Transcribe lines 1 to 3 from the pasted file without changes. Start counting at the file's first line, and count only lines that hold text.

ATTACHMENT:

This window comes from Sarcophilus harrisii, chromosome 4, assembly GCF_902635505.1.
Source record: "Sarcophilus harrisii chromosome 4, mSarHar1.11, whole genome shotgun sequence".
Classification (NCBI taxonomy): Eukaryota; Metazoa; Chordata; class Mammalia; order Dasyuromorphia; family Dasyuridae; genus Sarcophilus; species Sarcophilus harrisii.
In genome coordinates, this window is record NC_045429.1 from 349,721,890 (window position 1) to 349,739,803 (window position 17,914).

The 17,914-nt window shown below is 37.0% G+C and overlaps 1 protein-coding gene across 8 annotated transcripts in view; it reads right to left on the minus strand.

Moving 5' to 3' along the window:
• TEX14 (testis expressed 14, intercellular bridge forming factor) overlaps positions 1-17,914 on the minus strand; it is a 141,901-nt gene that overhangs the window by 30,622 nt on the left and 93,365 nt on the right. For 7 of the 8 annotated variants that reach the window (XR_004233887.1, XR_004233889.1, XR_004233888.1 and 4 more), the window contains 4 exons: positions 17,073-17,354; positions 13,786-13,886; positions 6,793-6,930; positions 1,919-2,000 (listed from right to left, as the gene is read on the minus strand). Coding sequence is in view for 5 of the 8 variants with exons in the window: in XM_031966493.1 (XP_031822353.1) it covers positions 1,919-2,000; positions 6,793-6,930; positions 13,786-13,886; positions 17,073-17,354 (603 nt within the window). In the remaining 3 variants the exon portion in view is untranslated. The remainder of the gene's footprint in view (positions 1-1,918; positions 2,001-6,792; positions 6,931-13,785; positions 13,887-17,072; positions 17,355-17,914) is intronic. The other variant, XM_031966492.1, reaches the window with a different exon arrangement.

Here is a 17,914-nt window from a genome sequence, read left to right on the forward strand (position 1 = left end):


This window comes from Sarcophilus harrisii, chromosome 4, assembly GCF_902635505.1.
Source record: "Sarcophilus harrisii chromosome 4, mSarHar1.11, whole genome shotgun sequence".
Classification (NCBI taxonomy): Eukaryota; Metazoa; Chordata; class Mammalia; order Dasyuromorphia; family Dasyuridae; genus Sarcophilus; species Sarcophilus harrisii.